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CK-12-Geometry-Second-Edition-Answer-Key b v1 uj5 s1

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CK-12 Geometry - Second
Edition, Answer Key
CK-12 Foundation
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CK-12 Foundation
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Printed: February 25, 2015
iii
Contents
www.ck12.org
Contents
1
2
3
4
5
iv
Basics of Geometry, Answer Key
1.1
Geometry - Second Edition, Points, Lines, and Planes, Review Answers
1.2
Geometry - Second Edition, Segments and Distance, Review Answers .
1.3
Geometry - Second Edition, Angles and Measurement, Review Answers
1.4
Geometry - Second Edition, Midpoints and Bisectors, Review Answers .
1.5
Geometry - Second Edition, Angle Pairs, Review Answers . . . . . . .
1.6
Geometry - Second Edition, Classifying Polygons, Review Answers . .
1.7
Geometry - Second Edition, Chapter Review Answers . . . . . . . . . .
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1
2
5
7
10
13
14
17
Reasoning and Proof, Answer Key
2.1
Geometry - Second Edition, Inductive Reasoning, Review Answers . . . . . . . . . . .
2.2
Geometry - Second Edition, Conditional Statements, Review Answers . . . . . . . . .
2.3
Geometry - Second Edition, Deductive Reasoning, Review Answers . . . . . . . . . .
2.4
Geometry - Second Edition, Algebraic and Congruence Properties, Review Answers . .
2.5
Geometry - Second Edition, Proofs about Angle Pairs and Segments, Review Answers .
2.6
Chapter Review Answers . . . . . . . . . . . . . . . . . . . . . . . . . . . . . . . . .
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Parallel and Perpendicular Lines, Answer Key
3.1
Geometry - Second Edition, Lines and Angles, Review Answers . . . . . . . . . . . .
3.2
Geometry - Second Edition, Properties of Parallel Lines, Review Answers . . . . . . .
3.3
Geometry - Second Edition, Proving Lines Parallel, Review Answers . . . . . . . . . .
3.4
Geometry - Second Edition, Properties of Perpendicular Lines, Review Answers . . . .
3.5
Geometry - Second Edition, Parallel and Perpendicular Lines in the Coordinate Plane,
Answers . . . . . . . . . . . . . . . . . . . . . . . . . . . . . . . . . . . . . . . . . .
3.6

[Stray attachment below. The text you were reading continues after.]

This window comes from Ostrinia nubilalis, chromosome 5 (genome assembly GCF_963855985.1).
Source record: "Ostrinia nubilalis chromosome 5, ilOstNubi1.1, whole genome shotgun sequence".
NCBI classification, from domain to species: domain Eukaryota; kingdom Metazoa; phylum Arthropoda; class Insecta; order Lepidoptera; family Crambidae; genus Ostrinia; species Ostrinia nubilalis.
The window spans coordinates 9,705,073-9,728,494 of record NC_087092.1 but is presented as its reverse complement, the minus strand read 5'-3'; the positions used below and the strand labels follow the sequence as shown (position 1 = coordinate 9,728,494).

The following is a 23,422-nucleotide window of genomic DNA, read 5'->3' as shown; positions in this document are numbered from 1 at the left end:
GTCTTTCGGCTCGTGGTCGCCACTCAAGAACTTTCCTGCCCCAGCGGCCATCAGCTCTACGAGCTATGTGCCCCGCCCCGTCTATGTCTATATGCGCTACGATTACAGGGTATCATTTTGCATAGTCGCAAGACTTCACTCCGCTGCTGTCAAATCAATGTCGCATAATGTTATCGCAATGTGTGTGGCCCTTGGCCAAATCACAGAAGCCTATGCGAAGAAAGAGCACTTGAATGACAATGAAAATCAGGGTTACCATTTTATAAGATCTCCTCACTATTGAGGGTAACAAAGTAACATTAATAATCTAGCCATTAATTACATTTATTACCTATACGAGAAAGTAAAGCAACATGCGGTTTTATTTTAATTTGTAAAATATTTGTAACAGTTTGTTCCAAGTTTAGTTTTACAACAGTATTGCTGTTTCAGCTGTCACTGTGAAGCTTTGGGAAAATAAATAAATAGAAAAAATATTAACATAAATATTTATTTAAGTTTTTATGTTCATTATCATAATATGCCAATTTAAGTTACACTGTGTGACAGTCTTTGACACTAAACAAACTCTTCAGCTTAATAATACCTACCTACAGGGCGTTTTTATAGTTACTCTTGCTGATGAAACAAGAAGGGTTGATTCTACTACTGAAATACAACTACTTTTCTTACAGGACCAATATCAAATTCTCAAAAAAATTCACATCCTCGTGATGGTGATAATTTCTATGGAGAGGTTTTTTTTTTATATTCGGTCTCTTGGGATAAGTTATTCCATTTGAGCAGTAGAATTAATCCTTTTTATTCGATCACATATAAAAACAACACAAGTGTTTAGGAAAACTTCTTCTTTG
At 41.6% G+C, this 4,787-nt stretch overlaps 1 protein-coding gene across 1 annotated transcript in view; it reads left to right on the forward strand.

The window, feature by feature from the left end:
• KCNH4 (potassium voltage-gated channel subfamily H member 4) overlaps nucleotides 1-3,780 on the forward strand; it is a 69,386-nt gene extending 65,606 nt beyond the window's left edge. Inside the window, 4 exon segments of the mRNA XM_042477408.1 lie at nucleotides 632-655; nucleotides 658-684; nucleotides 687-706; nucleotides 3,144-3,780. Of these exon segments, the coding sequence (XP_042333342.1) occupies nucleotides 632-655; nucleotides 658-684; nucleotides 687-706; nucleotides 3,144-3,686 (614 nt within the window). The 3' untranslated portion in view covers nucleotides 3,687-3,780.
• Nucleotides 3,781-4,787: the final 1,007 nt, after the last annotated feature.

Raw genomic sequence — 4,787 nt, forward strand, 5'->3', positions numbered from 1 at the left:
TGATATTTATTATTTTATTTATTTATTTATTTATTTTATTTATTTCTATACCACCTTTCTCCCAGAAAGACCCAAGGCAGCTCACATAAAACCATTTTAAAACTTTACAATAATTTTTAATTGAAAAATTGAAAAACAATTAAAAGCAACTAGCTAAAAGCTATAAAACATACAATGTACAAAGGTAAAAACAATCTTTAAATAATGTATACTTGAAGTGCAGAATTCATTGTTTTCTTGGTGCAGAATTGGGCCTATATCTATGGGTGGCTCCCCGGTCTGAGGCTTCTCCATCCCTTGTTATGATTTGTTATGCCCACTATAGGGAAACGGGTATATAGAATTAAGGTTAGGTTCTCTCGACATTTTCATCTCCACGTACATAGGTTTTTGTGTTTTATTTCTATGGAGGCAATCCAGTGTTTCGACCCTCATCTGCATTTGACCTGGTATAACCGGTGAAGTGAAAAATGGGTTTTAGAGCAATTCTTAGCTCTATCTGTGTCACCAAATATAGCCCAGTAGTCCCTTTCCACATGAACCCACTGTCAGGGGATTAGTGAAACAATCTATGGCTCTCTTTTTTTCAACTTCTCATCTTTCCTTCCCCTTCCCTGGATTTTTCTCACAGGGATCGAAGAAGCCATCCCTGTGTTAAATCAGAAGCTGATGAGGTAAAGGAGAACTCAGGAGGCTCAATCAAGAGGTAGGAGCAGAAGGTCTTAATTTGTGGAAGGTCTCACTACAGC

Geometry - Second Edition, The Distance Formula, Review Answers . . . . . . . . . .
3.7
Chapter Review Answers . . . . . . . . . . . . . . . . . . . . . . . . . . . . . . . . .
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Review
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34
35
37
40
42
43
47
49
Triangles and Congruence, Answer key
4.1
Geometry - Second Edition, Triangle Sums, Review Answers . . . . . . . . . . . . . . . . . .
4.2
Geometry - Second Edition, Congruent Figures, Review Answers . . . . . . . . . . . . . . . .
4.3
Geometry - Second Edition, Triangle Congruence using SSS and SAS, Review Answers . . . .
4.4
Geometry - Second Edition, Triangle Congruence using ASA, AAS, and HL, Review Answers
4.5
Geometry - Second Edition, Isosceles and Equilateral Triangles, Review Answers . . . . . . .
4.6
Chapter 4 Review Answers . . . . . . . . . . . . . . . . . . . . . . . . . . . . . . . . . . . .
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50
51
53
55
58
60
63
Relationships with Triangles, Answer Key
5.1
Geometry - Second Edition, Midsegments of a Triangle, Review Answers . . . . .
5.2
Geometry - Second Edition, Perpendicular Bisectors in Triangles, Review Answers
5.3
Geometry - Second Edition, Angle Bisectors in Triangles, Review Answers . . . .
5.4
Geometry - Second Edition, Medians and Altitudes in Triangles, Review Answers .
5.5
Geometry - Second Edition, Inequalities in Triangles, Review Answers . . . . . . .
5.6
Geometry - Second Edition, Extension: Indirect Proof, Review Answers . . . . . .
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5.7
6
7
8
9
Contents
Chapter Review Answers . . . . . . . . . . . . . . . . . . . . . . . . . . . . . . . . . . . . . .
Polygons and Quadrilaterals, Answer Key
6.1
Geometry - Second Edition, Angles in Polygons, Review Answers . . . . . . . . . . . .
6.2
Geometry - Second Edition, Properties of Parallelograms, Review Answers . . . . . . .
6.3
Geometry - Second Edition, Proving Quadrilaterals are Parallelograms, Review Answers
6.4
Geometry - Second Edition, Rectangles, Rhombuses and Squares, Review Answers . . .
6.5
Geometry - Second Edition, Trapezoids and Kites, Review Answers . . . . . . . . . . .
6.6
Chapter Review Answers . . . . . . . . . . . . . . . . . . . . . . . . . . . . . . . . . .
Similarity, Answer Key
7.1